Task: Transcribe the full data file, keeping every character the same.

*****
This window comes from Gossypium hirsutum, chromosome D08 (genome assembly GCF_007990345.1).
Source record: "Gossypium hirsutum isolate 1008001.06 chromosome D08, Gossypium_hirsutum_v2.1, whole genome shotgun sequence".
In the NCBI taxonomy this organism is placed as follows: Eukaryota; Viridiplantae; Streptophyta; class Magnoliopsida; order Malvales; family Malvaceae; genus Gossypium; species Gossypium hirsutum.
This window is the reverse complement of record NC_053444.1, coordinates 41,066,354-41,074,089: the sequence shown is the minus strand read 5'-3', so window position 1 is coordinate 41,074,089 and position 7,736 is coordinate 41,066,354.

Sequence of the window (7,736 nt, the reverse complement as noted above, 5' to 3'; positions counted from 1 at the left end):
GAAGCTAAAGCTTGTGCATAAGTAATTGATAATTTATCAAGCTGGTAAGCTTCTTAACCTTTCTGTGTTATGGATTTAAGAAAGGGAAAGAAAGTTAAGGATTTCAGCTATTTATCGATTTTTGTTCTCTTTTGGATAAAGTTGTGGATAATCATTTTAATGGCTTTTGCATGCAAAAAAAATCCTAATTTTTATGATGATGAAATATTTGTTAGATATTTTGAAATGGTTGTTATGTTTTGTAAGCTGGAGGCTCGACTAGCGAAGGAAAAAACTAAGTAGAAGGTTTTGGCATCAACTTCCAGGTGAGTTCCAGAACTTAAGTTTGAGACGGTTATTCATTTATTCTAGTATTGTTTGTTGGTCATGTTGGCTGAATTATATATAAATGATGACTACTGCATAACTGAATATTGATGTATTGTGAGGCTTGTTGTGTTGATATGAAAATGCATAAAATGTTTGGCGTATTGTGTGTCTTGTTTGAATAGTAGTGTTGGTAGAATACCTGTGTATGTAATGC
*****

This window comes from Gossypium hirsutum, chromosome D08 (genome assembly GCF_007990345.1).
Source record: "Gossypium hirsutum isolate 1008001.06 chromosome D08, Gossypium_hirsutum_v2.1, whole genome shotgun sequence".
In the NCBI taxonomy this organism is placed as follows: Eukaryota; Viridiplantae; Streptophyta; class Magnoliopsida; order Malvales; family Malvaceae; genus Gossypium; species Gossypium hirsutum.
This window is the reverse complement of record NC_053444.1, coordinates 41,066,354-41,074,089: the sequence shown is the minus strand read 5'-3', so window position 1 is coordinate 41,074,089 and position 7,736 is coordinate 41,066,354.

Sequence of the window (7,736 nt, the reverse complement as noted above, 5' to 3'; positions counted from 1 at the left end):
GAAGCTAAAGCTTGTGCATAAGTAATTGATAATTTATCAAGCTGGTAAGCTTCTTAACCTTTCTGTGTTATGGATTTAAGAAAGGGAAAGAAAGTTAAGGATTTCAGCTATTTATCGATTTTTGTTCTCTTTTGGATAAAGTTGTGGATAATCATTTTAATGGCTTTTGCATGCAAAAAAAATCCTAATTTTTATGATGATGAAATATTTGTTAGATATTTTGAAATGGTTGTTATGTTTTGTAAGCTGGAGGCTCGACTAGCGAAGGAAAAAACTAAGTAGAAGGTTTTGGCATCAACTTCCAGGTGAGTTCCAGAACTTAAGTTTGAGACGGTTATTCATTTATTCTAGTATTGTTTGTTGGTCATGTTGGCTGAATTATATATAAATGATGACTACTGCATAACTGAATATTGATGTATTGTGAGGCTTGTTGTGTTGATATGAAAATGCATAAAATGTTTGGCGTATTGTGTGTCTTGTTTGAATAGTAGTGTTGGTAGAATACCTGTGTATGTAATGC